There’s just many great things going on with that, within Show Hope, but—you’re right; I mean, when I think about in the 12/13 years since we had those conversations—and we used to kind of say things like, “Man, if we could just get the nose of the Titanic just barely turned and going in this new direction of God’s heart for orphans,”—and we’ve seen it happen—not that we’ve done it—but God’s done it through us.
Dennis: He has. There is actually a movement now—and I want you to speak to a group of people, who are listening to us, who have a heart for orphan—maybe it’s foster care / maybe it’s adoption—Show Hope has actually created resources for people to start an orphan care ministry in their church; right?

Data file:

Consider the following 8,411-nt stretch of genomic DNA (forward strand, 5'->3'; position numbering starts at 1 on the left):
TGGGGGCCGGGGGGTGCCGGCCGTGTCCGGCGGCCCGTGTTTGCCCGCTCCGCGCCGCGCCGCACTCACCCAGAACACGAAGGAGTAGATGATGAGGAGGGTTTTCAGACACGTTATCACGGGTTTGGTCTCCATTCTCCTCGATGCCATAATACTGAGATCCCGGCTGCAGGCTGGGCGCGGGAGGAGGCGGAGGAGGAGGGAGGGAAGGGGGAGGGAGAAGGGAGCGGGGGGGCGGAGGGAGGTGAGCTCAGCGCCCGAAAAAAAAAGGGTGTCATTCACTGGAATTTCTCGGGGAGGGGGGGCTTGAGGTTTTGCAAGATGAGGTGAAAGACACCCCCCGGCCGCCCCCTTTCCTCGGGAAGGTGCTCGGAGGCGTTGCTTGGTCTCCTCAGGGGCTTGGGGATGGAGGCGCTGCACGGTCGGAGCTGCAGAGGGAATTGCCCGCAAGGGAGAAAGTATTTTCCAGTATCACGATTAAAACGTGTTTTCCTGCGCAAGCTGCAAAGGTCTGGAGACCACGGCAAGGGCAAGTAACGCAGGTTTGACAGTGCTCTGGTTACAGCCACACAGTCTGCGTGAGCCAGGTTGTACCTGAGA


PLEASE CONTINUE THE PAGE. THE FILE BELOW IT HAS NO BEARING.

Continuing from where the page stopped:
Steven: Yes; yes.
Advocates went right within their church. We have all the material and all of the kind of information to help get that started within your own church—to begin to come alongside families that have a heart for adoption or just to even make them aware of what God’s doing in the hearts of people—around the world, within the country, in churches—around this caring for the fatherless.
Bob: We have a link on our website at FamilyLifeToday.com. If people want to go to our website, they can link up and find out about all that God is doing through the ministry of Show Hope.
Dennis: Steven, you’ve been in music now—what?—30 years?
Steven: Next year—1987, my first record came out.
Steven: So 2017 will be 30 years.
Dennis: You have just released—I would say, for you, it’s a little bit of a shift—but in some ways it isn’t, because your music has always moved people to worship.